PADAVAN BUMPED UP: Another Queens public official who was appointed to a high power position in his party’s hierarcy was state Senator Frank Padavan (R–C, Bellerose). Now in his 31st year in office and author of many significant pieces of legislation, Padavan was appointed vice president pro tempore of the Republican controlled senate, placing him among the three most powerful Republicans in the party caucus after Majority Leader Joseph Bruno.

Padavan has always been a leading advocate of legislation to help New York City and his new position can only give him more clout to continue doing this as well as having a voice in all other matters that come up during this year’s session.

HILLARY, CHUCK BOOSTED, TOO: In another major boost for New York in Washington, United States Senator Hillary Rodham Clinton was appointed head of the Democratic Steering and Coordination Committee, which helps shape party policy in the Senate. At the same time, Schumer was appointed to another party hierarchy position, Regional Whip, which calls on him to keep Senate Dem leaders updated on what northeast lawmakers are thinking about emerging issues.

In their new positions, Clinton and Schumer will both be at the table when Democratic Minority Leader Tom Daschle sits down to determine party policy on the budget and other important legislation that comes up.

The important thing to keep in mind is that the party positions held by Clinton, Schumer, Crowley, Weiner, and Padavan is that they can be more effective for New York City by being involved in their respective parties when top level discussions are held.

GENNARO KICKS OFF CAMPAIGN: The first of many similar announcements—a re-election campaign kick-off—was made by Councilmember James Gennaro last week after he launched his re-election bid last Thursday.

On hand at the Hillcrest Jewish Center in Jamaica Estates for the official announcement were Queens Democratic Leader Thomas Manton and Council Speaker Gifford Miller, Gennaro’s leaders in Queens and in the council, respectively.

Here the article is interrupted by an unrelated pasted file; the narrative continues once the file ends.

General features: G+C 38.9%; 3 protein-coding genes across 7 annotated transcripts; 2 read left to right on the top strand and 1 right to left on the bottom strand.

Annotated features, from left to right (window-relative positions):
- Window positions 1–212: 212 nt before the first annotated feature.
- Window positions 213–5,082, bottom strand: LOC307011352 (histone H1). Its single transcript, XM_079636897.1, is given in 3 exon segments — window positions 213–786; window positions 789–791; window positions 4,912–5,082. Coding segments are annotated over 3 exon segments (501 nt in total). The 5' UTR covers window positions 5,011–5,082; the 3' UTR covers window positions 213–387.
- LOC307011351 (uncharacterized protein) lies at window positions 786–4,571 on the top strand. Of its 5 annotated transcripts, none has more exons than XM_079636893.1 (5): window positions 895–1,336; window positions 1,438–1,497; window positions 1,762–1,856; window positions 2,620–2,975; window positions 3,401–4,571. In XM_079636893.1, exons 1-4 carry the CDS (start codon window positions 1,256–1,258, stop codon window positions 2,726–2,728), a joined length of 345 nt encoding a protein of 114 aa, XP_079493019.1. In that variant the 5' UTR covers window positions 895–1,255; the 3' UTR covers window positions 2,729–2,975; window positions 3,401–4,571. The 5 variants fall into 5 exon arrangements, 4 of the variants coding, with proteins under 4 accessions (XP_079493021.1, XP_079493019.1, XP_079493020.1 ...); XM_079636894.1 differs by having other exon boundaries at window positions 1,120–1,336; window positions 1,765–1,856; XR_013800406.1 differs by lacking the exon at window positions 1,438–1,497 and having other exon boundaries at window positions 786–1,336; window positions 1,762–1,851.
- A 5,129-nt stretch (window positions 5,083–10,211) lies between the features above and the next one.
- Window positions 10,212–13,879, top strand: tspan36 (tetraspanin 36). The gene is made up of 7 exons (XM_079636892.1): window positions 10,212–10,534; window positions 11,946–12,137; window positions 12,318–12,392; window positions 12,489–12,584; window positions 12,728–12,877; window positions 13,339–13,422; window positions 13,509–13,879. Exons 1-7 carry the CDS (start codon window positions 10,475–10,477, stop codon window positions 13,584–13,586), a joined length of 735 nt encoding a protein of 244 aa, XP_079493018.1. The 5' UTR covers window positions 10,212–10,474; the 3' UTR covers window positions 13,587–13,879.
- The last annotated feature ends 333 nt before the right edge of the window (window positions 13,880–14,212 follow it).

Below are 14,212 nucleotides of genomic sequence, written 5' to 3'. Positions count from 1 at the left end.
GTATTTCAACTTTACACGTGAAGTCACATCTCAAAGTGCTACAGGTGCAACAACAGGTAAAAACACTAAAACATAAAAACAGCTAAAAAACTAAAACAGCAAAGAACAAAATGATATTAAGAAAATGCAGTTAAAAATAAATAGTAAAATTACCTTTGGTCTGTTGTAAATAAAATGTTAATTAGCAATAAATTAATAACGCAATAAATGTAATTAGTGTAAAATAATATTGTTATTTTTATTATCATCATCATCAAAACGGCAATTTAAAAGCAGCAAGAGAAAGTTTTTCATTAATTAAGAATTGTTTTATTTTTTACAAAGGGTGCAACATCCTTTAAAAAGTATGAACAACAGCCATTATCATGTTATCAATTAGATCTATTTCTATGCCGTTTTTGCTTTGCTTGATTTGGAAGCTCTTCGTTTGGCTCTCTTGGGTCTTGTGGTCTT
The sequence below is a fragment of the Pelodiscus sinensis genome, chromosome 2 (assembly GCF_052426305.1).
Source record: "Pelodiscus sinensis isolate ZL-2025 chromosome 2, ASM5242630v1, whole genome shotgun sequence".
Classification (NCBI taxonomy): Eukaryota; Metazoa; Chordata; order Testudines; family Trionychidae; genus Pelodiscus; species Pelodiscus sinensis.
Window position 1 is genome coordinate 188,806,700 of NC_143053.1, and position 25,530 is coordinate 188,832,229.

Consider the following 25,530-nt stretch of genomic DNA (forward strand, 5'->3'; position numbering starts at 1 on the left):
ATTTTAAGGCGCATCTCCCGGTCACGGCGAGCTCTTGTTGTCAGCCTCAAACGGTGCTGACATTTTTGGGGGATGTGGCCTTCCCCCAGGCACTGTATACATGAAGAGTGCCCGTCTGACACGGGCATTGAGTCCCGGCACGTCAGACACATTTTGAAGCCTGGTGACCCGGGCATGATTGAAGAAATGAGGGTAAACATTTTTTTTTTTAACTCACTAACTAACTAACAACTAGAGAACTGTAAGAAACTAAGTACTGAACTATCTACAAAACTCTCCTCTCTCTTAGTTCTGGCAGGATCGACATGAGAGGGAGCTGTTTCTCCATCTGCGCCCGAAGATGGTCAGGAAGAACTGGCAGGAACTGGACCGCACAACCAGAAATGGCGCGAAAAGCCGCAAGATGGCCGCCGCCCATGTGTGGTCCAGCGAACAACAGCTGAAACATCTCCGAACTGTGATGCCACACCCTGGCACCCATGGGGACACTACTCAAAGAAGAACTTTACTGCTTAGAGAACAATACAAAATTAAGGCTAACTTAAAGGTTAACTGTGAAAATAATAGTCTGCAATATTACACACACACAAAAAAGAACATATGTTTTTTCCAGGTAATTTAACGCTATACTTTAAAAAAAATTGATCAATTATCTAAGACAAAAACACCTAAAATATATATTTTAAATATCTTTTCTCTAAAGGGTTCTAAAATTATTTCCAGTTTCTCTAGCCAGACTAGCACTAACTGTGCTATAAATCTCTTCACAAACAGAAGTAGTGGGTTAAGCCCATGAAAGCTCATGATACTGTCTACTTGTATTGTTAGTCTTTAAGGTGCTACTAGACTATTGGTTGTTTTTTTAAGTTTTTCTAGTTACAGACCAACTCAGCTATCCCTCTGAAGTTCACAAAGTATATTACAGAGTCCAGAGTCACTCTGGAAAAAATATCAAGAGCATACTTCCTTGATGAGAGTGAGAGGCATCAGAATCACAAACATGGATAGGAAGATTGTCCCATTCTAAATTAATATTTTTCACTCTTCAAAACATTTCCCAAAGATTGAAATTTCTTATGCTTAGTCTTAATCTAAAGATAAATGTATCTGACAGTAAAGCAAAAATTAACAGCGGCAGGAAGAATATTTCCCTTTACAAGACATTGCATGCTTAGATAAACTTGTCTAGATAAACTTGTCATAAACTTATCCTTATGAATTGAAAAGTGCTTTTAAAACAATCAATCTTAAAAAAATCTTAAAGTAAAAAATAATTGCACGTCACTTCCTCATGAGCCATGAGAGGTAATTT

Also on hand were Assemblymember Brian McLaughlin (D–Flushing/Richmond Hill), who doubles as president of the 1:1 million-member New York City Central Labor Council, and Assemblymember Mark Weprin (D–Bayside), who handled the emcee duties.

Gennaro (D–Jamaica Estates), 13 other Queens councilmembers, and about 20 others from throughout the city, must run for another two-year term because council district lines were changed to reflect changes in the 2000 census.

LIU, MILLER RECOGNIZE KOREAN IMMIGRATION: Last Wednesday, Speaker Miller and Councilmember John Liu (D–Flushing) held a City Hall press conference to mark the 100th anniversary of Korean immigration to the United States and to hail the Korean community’s many contributions to New York City. They also unveiled a resolution calling upon Mayor Michael Bloomberg to designate the year 2003 as the Korean–American Centennial.

MILLER AGAIN: Tomorrow night, Miller will be the guest speaker at the 59th annual governmental relations reception held by the Queens Chamber of Commerce at Riccardo’s by the Bridge, 21-01 24th Ave., Astoria.

SON HELPS SWEAR IN DAD: Assemblymember Barry Grodenchik was sworn in to his first term last Sunday by Assembly Speaker Sheldon Silver. Assisting in the ceremony was Grodenchik’s son, David, who held the Bible on which his father placed his right hand while swearing to uphold the Constitution as part of his lawmaker’s duties.